3. Working in “closed spaces”.

USAID activities in countries where the government is hostile to the U.S. presence, such as Syria and Venezuela, often termed “closed spaces,” are also likely to be an increasingly challenging area of work, according to Simpkins.

The former general counsel said there are questions about how the U.S. will engage in “closed spaces” under the incoming Trump administration. He predicts the U.S. relationship with Syria could become more “aggressive,” which could “complicate efforts to engage with refugee populations.”  He also raised questions about whether USAID could see a renewal of development assistance to Russia, traditionally a “closed space”.

On the legal side, Simpkins said USAID’s legal authority to work in certain countries would be the issue at stake. Currently, the key consideration for USAID when working in closed spaces is adhering to Congressional reporting requirements which are designed to make sure the agency doesn’t get involved in covert operations in those countries.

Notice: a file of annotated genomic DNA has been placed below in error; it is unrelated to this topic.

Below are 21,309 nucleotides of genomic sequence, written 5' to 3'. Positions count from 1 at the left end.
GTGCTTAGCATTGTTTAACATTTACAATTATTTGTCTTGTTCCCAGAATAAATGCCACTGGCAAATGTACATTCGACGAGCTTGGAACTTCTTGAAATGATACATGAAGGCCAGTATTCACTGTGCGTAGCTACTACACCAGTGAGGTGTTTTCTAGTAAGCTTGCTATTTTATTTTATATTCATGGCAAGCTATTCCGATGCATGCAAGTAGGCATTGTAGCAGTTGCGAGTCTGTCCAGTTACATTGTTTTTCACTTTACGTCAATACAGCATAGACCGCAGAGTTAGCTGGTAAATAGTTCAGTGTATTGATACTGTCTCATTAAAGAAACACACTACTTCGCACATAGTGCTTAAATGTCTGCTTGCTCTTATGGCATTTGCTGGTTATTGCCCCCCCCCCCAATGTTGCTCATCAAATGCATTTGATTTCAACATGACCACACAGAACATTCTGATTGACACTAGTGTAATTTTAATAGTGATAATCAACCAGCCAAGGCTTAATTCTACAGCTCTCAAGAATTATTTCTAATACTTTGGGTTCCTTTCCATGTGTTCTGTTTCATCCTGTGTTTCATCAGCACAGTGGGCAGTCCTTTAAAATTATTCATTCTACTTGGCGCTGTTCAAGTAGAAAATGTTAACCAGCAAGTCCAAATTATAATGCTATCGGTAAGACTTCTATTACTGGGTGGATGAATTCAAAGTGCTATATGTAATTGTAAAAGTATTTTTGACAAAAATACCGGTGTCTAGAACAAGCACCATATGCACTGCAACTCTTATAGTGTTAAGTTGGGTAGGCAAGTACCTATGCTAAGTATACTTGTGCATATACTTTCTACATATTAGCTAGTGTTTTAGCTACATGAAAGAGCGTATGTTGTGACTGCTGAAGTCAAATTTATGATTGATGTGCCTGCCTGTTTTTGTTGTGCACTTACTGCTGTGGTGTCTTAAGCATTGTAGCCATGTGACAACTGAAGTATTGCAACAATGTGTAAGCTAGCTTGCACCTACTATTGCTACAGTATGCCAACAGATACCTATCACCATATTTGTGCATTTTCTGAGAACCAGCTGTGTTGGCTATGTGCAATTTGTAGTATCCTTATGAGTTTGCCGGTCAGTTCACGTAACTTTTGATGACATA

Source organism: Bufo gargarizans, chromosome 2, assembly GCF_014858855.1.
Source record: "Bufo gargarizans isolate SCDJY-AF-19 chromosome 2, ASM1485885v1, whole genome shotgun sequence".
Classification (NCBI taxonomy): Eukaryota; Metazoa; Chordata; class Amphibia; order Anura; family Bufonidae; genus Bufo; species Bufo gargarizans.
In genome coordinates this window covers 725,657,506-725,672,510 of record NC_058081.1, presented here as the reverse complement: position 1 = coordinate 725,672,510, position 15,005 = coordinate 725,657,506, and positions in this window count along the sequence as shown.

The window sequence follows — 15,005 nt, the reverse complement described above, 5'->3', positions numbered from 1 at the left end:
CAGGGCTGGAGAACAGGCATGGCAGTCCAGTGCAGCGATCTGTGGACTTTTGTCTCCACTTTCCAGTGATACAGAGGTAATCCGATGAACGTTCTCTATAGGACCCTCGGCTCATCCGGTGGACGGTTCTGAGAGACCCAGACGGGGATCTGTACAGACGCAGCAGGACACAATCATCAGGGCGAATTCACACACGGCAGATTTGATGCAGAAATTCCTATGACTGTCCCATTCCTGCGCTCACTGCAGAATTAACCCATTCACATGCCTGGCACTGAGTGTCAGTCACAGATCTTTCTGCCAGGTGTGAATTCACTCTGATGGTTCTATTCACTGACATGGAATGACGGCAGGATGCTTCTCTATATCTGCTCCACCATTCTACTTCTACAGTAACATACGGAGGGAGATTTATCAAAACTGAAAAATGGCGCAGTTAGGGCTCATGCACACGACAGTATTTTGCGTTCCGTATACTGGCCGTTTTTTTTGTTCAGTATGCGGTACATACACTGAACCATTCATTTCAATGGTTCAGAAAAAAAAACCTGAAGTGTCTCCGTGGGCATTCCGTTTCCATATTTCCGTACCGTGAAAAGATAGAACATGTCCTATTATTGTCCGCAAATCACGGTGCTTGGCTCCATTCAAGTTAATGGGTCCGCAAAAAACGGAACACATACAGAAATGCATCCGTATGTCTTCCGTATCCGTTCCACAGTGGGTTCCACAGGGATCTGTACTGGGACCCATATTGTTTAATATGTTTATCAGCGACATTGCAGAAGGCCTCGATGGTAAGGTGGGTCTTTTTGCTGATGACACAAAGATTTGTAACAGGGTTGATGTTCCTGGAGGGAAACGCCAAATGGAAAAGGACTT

If under Trump, Congress seeks to limit USAID’s operations in “closed spaces,” by refusing funding for specific activities or countries or by increasing reporting restrictions, then lawyers will have a more difficult time justifying U.S. involvement to protect threatened populations, such as Syrian refugees, since there will be no legal basis for undertaking activities.

How lawyers can address these challenges

1. Build relationships.

Simpkins stressed the importance of cultivating relationships with the legal communities in which USAID lawyers find themselves operating.